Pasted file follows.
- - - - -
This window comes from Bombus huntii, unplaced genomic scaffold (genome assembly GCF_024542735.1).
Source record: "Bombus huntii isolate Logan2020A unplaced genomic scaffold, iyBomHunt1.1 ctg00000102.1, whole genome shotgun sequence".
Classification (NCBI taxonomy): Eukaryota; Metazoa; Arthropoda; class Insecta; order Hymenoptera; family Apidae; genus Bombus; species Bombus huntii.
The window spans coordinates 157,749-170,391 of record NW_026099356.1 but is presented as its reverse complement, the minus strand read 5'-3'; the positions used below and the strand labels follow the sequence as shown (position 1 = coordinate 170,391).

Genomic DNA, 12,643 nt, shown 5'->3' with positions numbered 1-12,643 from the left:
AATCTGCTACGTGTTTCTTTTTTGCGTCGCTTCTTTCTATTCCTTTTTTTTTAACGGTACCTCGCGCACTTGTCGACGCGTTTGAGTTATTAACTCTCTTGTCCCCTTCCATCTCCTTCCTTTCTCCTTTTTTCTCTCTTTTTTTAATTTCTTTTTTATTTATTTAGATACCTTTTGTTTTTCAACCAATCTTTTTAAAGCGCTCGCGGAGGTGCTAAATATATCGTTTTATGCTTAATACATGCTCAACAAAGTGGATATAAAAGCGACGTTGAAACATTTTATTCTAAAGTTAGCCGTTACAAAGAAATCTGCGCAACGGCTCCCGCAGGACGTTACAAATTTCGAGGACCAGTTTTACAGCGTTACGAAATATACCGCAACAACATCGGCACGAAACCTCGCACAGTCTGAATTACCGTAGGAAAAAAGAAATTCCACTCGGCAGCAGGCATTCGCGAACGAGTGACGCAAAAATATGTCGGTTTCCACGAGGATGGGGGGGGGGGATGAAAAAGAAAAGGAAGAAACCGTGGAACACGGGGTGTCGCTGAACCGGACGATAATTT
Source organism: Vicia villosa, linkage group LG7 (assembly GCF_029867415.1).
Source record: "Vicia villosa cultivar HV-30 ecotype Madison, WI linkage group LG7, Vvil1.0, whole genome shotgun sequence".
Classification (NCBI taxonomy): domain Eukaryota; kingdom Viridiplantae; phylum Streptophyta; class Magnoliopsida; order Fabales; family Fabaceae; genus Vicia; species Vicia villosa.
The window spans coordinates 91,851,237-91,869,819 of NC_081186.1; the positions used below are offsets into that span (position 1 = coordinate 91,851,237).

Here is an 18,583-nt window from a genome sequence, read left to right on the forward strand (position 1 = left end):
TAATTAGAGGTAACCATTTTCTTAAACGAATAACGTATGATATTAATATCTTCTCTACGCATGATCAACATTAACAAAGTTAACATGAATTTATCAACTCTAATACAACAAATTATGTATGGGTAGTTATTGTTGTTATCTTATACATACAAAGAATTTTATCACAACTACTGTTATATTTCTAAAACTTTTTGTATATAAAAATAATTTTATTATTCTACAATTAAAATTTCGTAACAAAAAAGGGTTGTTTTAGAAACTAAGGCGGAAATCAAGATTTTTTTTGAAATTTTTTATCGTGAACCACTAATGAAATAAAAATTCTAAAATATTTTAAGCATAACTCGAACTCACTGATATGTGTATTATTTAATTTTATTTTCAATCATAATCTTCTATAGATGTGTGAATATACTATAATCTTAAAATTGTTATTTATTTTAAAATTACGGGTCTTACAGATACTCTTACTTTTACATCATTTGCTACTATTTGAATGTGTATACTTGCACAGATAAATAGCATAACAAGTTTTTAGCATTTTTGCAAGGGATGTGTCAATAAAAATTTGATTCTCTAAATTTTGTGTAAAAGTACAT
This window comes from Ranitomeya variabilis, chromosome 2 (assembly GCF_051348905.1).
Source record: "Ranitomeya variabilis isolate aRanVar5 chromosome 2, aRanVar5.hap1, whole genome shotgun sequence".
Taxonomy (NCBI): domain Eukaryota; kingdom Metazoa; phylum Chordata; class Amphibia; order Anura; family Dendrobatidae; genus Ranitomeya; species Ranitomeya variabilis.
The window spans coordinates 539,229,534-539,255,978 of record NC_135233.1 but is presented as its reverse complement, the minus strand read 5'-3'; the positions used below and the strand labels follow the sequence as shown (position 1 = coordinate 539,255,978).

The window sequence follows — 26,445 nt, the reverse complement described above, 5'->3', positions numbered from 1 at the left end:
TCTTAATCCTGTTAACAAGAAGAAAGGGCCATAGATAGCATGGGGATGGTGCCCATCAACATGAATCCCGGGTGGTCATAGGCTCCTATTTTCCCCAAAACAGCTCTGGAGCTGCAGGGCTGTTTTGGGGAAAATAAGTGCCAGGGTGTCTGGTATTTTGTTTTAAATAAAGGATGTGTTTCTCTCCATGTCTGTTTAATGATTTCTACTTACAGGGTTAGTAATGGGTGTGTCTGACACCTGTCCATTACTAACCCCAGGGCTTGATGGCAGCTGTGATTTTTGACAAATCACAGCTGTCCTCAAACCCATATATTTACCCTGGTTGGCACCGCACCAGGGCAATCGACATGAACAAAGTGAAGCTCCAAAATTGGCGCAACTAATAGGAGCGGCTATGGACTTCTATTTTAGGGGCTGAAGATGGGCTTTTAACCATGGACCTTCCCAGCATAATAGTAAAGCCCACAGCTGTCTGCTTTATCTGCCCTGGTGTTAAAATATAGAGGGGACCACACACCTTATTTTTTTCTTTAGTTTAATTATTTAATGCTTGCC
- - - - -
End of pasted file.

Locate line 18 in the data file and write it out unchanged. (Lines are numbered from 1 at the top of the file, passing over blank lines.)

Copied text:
TCTTAATCCTGTTAACAAGAAGAAAGGGCCATAGATAGCATGGGGATGGTGCCCATCAACATGAATCCCGGGTGGTCATAGGCTCCTATTTTCCCCAAAACAGCTCTGGAGCTGCAGGGCTGTTTTGGGGAAAATAAGTGCCAGGGTGTCTGGTATTTTGTTTTAAATAAAGGATGTGTTTCTCTCCATGTCTGTTTAATGATTTCTACTTACAGGGTTAGTAATGGGTGTGTCTGACACCTGTCCATTACTAACCCCAGGGCTTGATGGCAGCTGTGATTTTTGACAAATCACAGCTGTCCTCAAACCCATATATTTACCCTGGTTGGCACCGCACCAGGGCAATCGACATGAACAAAGTGAAGCTCCAAAATTGGCGCAACTAATAGGAGCGGCTATGGACTTCTATTTTAGGGGCTGAAGATGGGCTTTTAACCATGGACCTTCCCAGCATAATAGTAAAGCCCACAGCTGTCTGCTTTATCTGCCCTGGTGTTAAAATATAGAGGGGACCACACACCTTATTTTTTTCTTTAGTTTAATTATTTAATGCTTGCC